When overclocking doesn't work out


— 11:41 AM on June 3, 2009

This blog entry I write because I feel it's necessary to raise a point about overclocking processors and GPUs. This is hot off another late night attempt to coax just a little more love from my Core 2 Quad Q6600, which ended in tears, misery, and reinforcement of the status quo. I'm not overclocking on an ECS board either, here, so we're clear — I'm using an X38-based Gigabyte motherboard. Simply put, my G0-stepping Q6600 isn't happy going over 3GHz. I shoot for round numbers and at one point was able to get it up to 3.2GHz, but now we hang out in the magical land of 3GHz, using a multiplier of nine and a 1,333MHz front-side bus. This seems to be the best compromise, since I don't have to ramp up my CPU fan just to keep temperatures down and thus defeat the purpose of having a silent machine.

My Visiontek Radeon HD 4870 512MB fares no better. It's rock stable at stock speeds, but a journey into overclocking land is always fraught with disappointment. The GPU can't handle any more than the stock core speed, and overclocking the memory on the RV770 chip is, in my experience at least, somewhat pointless without a good core clock to match. When I tested my 4870 at a core clock of 800MHz, it felt measurably smoother than at stock speed, which was great...if I only intended to game for maybe five or ten minutes. And this is under Unreal Tournament 3; imagine if I'd thrown Crysis at it.

I bring these things to your attention because if you Google overclocks on either of these chips, you'll see far better results than mine. People on forums will talk about getting their G0-stepping Q6600's all the way up to 3.6GHz and better, at 1.25 vcore or lower, and it's Prime95 stable, we swear! The fact is that overclocking is a massive crapshoot. It's the kind of thing that we warn you about in our CPU reviews, in every overclocking section, and other sites will warn you about, as well. Overclocking is incredibly unpredictable. When the Phenom II was being promoted, AMD was shouting about how the chip could probably hit 4GHz, but our samples only hit the neighborhood of 3.5GHz—still a good overclock, but not the kind of angels-singing-from-the-rafters overclock for which one might hope.

If it seems like I'm beating a dead horse, it's only in an attempt to pound into steel what some consumers still don't fully understand. You read about these crazy overclocks, or even a legit review will get a pretty good one, so you'll go and buy the processor.  Lo and behold, you don't get anywhere near what you heard about. That's the nature of the beast, so you'd better buy a processor that's going to be good enough for you at or close to its stock clock speed.

Likewise, overclocking isn't an exact science. We have an excellent guide on overclocking here, written by Geoff, that can at least get you started, but there's a lot of tweaking that you may have to do, and you also have to decide just how you define "stable." For me, for example, "stable" means rock stable. I do heavy high-definition video editing on my desktop, which has been very heavily designed and tuned specifically for that task. An overclock with "good enough" stability isn't going to be good enough for me when Adobe Media Encoder slams all four cores and redlines them for hours on end. Your standards may be a bit looser than mine, but an overclock could easily involve tweaking timings and all kinds of esoteric settings in the BIOS to reach the kind of crazy heights some of the chips on the web hit.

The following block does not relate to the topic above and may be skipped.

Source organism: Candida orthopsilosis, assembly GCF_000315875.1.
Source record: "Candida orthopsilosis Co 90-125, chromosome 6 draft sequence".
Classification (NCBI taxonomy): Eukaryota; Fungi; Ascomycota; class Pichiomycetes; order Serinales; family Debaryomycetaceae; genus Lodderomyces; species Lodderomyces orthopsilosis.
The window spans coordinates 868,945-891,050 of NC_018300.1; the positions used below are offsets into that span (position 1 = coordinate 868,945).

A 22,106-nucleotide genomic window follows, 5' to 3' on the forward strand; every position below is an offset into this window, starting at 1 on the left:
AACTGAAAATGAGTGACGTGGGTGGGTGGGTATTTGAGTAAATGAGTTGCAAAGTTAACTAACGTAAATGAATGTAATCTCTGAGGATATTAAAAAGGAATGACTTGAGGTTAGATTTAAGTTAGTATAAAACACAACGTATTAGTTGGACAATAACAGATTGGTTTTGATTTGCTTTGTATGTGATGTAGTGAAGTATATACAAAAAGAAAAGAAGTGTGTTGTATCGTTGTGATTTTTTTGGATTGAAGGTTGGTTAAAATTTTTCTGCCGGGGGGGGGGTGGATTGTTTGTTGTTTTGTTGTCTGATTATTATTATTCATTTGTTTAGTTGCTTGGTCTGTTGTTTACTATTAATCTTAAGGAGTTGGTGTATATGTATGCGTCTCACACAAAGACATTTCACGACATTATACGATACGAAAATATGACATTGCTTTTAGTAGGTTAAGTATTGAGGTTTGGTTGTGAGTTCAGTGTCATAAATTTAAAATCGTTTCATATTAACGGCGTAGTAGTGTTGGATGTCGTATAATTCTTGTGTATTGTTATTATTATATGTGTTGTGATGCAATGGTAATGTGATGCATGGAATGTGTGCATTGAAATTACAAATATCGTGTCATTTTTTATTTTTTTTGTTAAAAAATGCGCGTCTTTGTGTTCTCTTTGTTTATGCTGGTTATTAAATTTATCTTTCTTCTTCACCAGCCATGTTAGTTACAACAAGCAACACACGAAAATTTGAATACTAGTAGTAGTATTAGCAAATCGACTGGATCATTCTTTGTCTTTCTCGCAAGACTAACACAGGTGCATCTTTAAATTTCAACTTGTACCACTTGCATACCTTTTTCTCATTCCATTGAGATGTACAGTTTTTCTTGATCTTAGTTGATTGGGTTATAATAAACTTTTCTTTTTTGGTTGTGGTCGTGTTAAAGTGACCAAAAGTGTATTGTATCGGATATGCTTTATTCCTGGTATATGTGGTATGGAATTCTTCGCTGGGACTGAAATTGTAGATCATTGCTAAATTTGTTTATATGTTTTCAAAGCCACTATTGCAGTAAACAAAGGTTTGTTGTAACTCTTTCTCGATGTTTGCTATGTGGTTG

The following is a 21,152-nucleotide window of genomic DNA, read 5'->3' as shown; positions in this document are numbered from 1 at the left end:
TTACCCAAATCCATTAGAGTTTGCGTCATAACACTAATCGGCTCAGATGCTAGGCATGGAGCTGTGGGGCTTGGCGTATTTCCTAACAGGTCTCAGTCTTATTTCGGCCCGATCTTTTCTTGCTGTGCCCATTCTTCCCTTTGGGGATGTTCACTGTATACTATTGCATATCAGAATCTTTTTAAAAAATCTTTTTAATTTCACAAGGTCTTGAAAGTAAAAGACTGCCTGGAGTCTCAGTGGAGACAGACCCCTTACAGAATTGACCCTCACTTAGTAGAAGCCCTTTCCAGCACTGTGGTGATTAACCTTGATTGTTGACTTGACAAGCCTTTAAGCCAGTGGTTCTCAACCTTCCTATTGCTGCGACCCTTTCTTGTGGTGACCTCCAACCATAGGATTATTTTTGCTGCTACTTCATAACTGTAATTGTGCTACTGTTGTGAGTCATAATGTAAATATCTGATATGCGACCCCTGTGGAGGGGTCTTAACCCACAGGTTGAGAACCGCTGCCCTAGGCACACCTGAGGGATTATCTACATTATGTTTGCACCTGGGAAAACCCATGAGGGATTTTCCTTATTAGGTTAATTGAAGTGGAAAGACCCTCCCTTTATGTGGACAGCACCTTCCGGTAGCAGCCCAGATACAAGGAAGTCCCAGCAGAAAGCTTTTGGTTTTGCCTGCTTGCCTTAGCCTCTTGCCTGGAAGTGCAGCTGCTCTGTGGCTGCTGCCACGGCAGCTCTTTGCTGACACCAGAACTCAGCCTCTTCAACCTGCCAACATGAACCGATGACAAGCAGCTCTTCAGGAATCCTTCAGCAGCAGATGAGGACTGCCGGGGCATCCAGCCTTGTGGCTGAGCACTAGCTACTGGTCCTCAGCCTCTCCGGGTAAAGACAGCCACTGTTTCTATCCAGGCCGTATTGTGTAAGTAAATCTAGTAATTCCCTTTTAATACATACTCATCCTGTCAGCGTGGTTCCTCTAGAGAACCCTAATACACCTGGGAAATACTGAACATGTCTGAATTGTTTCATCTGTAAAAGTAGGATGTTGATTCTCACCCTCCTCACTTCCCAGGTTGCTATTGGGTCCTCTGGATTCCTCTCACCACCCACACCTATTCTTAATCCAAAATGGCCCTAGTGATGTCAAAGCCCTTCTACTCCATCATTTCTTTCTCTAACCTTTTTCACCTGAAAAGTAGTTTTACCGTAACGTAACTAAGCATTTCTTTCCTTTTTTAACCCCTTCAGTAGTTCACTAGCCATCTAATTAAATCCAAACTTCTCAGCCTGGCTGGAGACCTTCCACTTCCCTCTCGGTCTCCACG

Overclocking video cards becomes even less exact. The "old standby" for video card stability testing these days seems to be Furmark, with ATITool running a close second, but I've had ATITool green-light overclocks that have been tested for over an hour and promptly cause crashes when the card enters an actual game. The overclock testers in software like ATI's Catalyst Control Center and Nvidia's System Tools, formerly known as nTune, have seemed even less reliable. Catalyst Control Center is all too happy to let me overclock to 800MHz on the core, "stable," and watch the card choke in actual gameplay. Nvidia's System Tools had the same issue in my laptop (Asus X83Vm-X2), where my immensely overclockable GeForce 9600M GS nonetheless had higher-clocked confirmed stability tests than bore themselves out in Left 4 Dead. For what it's worth, though, the 9600M GS does purr along quite happily at near-9700M GT speeds.

I'm not sure exactly how this is going to go over, how successful the warning will be. We're certainly past the era where the Barton-core AMD Athlon XP 2500+'s quick tweak to 3200+ speeds was considered a major overclock, especially if I'm disappointed in only scoring a 25% overclock off of my Q6600. The vast majority of chips on the market these days do have some pretty impressive overclocking headroom in their designs, but these overclocks aren't guaranteed. They can be facilitated, as AMD does with its Fusion Overdrive utility, but they can't be guaranteed by any stretch of the imagination. You may wind up being the unlucky sucker with the Phenom II X4 that only goes up to 3.2GHz or the Core i7 that only hits 3.4GHz at most. I do say "unlucky" with tongue planted firmly in cheek, given how crazy some overclocks can be these days, but we've also gotten to the point where the increased headroom has brought increased expectations with it.

All the forum posts in the world aren't going to change the fact that you're gambling when you bet on overclocking your next processor. The ATI Radeon HD 4890 may have been designed to hit 1GHz, and some partners are even releasing cards running at 1GHz from the factory, but that doesn't mean you can buy a cheaper one and just magically expect to hit 1GHz.

Buyer beware: you may get exactly what you paid for.

   
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